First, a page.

Fall hunting season may take on a new look in many areas of Alabama as the state’s new bait privilege license is used for the first time.
The law creating the bait privilege license was passed by the Alabama Legislature earlier this year and signed by Gov. Kay Ivey May 7. The law authorizes the sale of annual permits by the Alabama Department of Conservation and Natural Resources (ADCNR) for hunting deer and feral swine over bait.
“Sponsors of the legislation hope the new bait privilege license will eliminate confusion and enforcement differences related to Alabama’s deer feeding laws,” said Alabama Farmers Federation Wildlife Division Director William Green.
The annual bait privilege license fee is $14 plus a $1 issuance fee for in-state hunters and $50 plus a $1 fee for out-of-state sportsmen. The bill was sponsored by Sen. Jack Williams, R-Wilmer, and Rep. Danny Crawford, R-Athens.
While Alabama requirements for hunting and fishing licenses have age exemptions and landowner exemptions, the bait privilege license does not.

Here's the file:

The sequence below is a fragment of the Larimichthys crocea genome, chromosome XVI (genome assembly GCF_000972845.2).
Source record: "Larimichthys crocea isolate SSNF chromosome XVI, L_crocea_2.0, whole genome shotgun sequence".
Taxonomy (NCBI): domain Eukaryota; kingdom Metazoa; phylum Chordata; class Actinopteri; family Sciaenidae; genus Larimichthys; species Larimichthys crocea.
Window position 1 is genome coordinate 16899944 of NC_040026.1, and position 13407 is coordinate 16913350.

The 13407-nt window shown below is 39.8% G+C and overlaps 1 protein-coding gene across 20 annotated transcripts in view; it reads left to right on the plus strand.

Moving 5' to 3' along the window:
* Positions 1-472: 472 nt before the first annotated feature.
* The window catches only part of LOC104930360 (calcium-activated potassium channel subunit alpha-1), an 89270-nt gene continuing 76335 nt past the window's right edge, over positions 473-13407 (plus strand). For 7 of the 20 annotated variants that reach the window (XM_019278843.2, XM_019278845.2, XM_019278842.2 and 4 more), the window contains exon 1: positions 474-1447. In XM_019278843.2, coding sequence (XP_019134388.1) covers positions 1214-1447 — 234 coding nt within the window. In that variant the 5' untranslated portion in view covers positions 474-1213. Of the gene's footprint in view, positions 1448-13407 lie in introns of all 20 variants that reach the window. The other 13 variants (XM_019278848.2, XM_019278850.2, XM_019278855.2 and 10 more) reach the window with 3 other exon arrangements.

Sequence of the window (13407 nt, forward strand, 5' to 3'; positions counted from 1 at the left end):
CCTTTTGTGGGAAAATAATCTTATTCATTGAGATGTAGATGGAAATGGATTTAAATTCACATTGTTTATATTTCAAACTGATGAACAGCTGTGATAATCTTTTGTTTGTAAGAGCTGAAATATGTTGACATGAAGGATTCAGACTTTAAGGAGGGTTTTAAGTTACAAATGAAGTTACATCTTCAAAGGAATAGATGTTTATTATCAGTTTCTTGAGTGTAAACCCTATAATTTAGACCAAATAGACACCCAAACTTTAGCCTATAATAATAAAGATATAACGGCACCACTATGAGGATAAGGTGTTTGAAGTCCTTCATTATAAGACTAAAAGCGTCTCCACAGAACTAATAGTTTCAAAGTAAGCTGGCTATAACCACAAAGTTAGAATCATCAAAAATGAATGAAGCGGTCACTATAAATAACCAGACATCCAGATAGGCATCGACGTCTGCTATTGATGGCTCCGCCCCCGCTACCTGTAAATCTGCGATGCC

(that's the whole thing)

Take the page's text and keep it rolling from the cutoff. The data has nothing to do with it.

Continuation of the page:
Alabama Wildlife and Freshwater Fisheries Division Director Chuck Sykes said one of the most common questions about the bait privilege license is who is required to purchase it.
The short answer is anyone who hunts over bait.
“If the 7-year-old grandson is sitting in a shooting house with Granddaddy, and there’s a 30-06 and a .223 in that box, and there’s a feeder in the middle of the field, Granddaddy and his grandson both need to have a bait privilege license,” he said.
Many people falsely believe the new bait privilege license is required only for hunting over corn. Some people are calling it the corn stamp, Sykes said.
“That’s not true,” he said. “It includes a protein feeder, mineral blocks, juices and sprays. All of that is considered bait if you’re going to hunt over it. If you are going to do that, you have to buy a bait privilege license.”
A hunting license and a bait privilege license can be purchased online through the ADCNR at OutdoorAlabama.com or from an Alabama-approved agent or probate office.
The Alabama Department of Conservation and Natural Resources contributed to this story.